Using a graph


Using a graph, we don’t need to solve the simultaneous equations algebraically.  Instead, we can just graph the two equations on the same set of axes.  Both equations are written in the form, “height = something…”  This means that where the two lines cross over each other, the heights are the same.  This means we can read the answer straight off the graph.  So first let’s plot them.

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The linear equation is easy to plot, it’s just a straight line starting at the origin and sloping upwards to the right.  The parabola representing the bullet’s height is a bit more complicated.  First we need to write the equation in standard form:


Now, instead of ‘x’s, we have ‘t’s, so let’s rewrite this standard quadratic form:


Our equation for the bullet’s height is .  We can rearrange this into the standard form:


So this means a = 5, b = –20 and c = hbullet.  We can substitute these into our expression for the turning point coordinates:


Notice how we only have a numerical value for one of the turning point coordinates – the ‘x’ coordinate, or for this particular question, the ‘t’ coordinate.  However, we can work out what the ‘y’ value, or for this particular question, the ‘h’ coordinate is, by substituting t = 2 into our bullet height equation:


So the coordinates of the turning point in the graph are (2 s, 20 m).  The other thing we need to do is work out our ‘y’ axis intercept – in this case it’s our ‘h’ axis intercept.  This occurs when our ‘x’ value is equal to ‘0’ – in this question when our ‘t’ value is equal to ‘0’:


So our ‘h’ axis intercept is at 0 m.  This makes sense – at time 0, just as Jason fires the rifle, the bullet hasn’t travelled anywhere – so we’d expect it to be 0 metres above Jason.  So now we have the turning point coordinates and the h-axis intercept, we can plot the parabola:

The part of the parabola below the t-axis doesn’t really need to be there – it indicates that after 4 seconds the bullet will have fallen past Jason and be going below him.  Most likely in real life it will have hit the ground and stopped.  I’ve continued the parabola below the t-axis just to give a better overall idea of its shape.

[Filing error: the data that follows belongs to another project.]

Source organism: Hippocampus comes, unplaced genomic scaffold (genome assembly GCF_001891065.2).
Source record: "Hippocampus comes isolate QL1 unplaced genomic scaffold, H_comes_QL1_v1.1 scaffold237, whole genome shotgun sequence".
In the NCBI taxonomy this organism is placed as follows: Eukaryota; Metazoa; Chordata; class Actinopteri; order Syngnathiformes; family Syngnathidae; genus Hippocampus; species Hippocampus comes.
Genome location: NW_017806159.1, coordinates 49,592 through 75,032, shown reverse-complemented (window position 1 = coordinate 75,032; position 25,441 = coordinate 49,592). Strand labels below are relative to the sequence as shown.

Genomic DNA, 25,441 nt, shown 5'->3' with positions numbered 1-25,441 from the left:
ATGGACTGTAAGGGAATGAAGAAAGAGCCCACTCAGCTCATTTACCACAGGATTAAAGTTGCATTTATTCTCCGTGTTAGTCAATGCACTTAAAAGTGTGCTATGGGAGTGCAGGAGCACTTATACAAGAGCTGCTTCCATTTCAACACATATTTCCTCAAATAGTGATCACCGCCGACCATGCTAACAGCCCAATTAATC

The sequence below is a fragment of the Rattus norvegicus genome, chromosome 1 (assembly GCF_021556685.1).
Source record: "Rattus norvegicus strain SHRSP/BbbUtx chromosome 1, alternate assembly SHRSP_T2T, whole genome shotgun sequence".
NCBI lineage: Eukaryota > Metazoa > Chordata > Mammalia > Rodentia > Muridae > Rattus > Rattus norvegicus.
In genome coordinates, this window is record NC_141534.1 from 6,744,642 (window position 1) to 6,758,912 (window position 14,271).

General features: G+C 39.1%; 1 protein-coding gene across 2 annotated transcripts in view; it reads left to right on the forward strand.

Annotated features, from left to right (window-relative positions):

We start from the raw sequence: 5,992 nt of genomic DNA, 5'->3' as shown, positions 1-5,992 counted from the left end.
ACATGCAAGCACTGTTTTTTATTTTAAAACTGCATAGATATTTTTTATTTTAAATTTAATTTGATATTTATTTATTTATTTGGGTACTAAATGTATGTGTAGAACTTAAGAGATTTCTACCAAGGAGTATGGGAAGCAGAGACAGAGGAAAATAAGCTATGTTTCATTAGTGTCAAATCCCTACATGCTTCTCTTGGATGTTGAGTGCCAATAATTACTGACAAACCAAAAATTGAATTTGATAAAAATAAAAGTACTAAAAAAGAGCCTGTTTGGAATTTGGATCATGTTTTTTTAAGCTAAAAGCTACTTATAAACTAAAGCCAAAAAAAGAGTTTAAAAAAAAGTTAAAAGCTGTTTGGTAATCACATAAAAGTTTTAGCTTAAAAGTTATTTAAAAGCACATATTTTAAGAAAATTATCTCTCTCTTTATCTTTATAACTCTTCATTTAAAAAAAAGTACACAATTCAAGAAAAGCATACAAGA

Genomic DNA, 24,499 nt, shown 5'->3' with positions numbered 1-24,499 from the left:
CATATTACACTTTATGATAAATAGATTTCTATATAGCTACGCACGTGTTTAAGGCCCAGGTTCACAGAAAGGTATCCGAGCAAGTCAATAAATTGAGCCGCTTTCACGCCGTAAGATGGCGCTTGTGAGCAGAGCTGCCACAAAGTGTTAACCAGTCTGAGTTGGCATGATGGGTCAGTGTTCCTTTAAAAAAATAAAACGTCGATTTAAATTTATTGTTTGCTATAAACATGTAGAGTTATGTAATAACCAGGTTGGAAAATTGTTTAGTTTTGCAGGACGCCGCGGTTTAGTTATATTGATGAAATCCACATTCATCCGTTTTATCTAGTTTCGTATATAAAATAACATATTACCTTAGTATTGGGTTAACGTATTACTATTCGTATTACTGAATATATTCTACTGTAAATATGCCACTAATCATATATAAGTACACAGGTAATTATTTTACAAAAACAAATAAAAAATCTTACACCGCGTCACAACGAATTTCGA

Don’t be tricked by the shape of the parabola – it looks like we’ve plotted a graph showing the parabolic path of a bullet if we fired a rifle at an angle.  But we haven’t - we have plotted time on the horizontal axis, not the bullet’s sideways position.  So if you follow along the parabola line from left to right, you’re following the bullet’s vertical height (h) as time (t) increases.  The graph shown next is a completely different graph not from this question. It shows a bullet’s vertical (h for height) and horizontal (x) position, but does not have time.  Make sure you understand exactly what a graph is showing.  A common mistake is to recognise a characteristic shape in the graph (such as a parabola) and jump to a conclusion about what the graph is showing.  Instead, look at what the two axes are, and think about exactly what the graph is telling you.

So back to our first graph, showing the vertical height of the bullet plotted as a function of time.  We must not forget to plot the line showing the balloon’s height above the ground as well.  This one’s easy to plot since it’s a straight line, so we can quickly add it to the graph:

Now, when the lines touch and cross over each other, we know at that time the bullet and the balloon are at exactly the same height.  This happens at two times in the graph – at time t = 0, and at around time t = 3.6 seconds.  Let’s drop a vertical line from the 2nd cross-over point and work out where it crosses the t-axis:

It looks like the cross-over point is at around t = 3.6 seconds.  We can also read off the height of the bullet and the balloon at that time by reading the value of ‘h’ at that time.  From the graph it looks like h is around 7.5 metres.

Now is the bullet travelling upwards or downwards at this time?  Well, the parabola is sloping downwards at this point, which means that the value of ‘h’ is decreasing as time passes.  This means that the bullet is heading downwards.

Comparing our graph answers with our algebraic answers, our time answers are exactly the same, but our height answers are a little bit different, caused by the inexactness of the graph.